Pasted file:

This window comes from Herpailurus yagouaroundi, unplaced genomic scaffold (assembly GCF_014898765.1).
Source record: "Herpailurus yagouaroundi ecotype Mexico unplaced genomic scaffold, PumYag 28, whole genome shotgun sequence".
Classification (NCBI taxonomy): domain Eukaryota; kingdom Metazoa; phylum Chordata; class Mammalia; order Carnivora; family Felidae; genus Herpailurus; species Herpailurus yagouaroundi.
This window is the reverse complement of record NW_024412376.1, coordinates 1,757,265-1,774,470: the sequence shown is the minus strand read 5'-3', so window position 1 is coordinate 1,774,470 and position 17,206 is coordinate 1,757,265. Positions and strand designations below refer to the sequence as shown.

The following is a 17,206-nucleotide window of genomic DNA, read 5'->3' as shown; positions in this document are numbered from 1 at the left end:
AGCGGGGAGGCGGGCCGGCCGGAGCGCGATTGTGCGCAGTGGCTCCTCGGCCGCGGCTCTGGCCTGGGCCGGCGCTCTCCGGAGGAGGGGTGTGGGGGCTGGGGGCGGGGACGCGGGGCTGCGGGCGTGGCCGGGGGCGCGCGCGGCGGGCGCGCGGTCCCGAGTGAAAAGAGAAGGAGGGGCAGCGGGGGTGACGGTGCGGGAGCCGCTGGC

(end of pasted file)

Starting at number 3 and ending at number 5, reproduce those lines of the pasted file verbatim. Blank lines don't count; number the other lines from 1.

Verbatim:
Classification (NCBI taxonomy): domain Eukaryota; kingdom Metazoa; phylum Chordata; class Mammalia; order Carnivora; family Felidae; genus Herpailurus; species Herpailurus yagouaroundi.
This window is the reverse complement of record NW_024412376.1, coordinates 1,757,265-1,774,470: the sequence shown is the minus strand read 5'-3', so window position 1 is coordinate 1,774,470 and position 17,206 is coordinate 1,757,265. Positions and strand designations below refer to the sequence as shown.

The following is a 17,206-nucleotide window of genomic DNA, read 5'->3' as shown; positions in this document are numbered from 1 at the left end: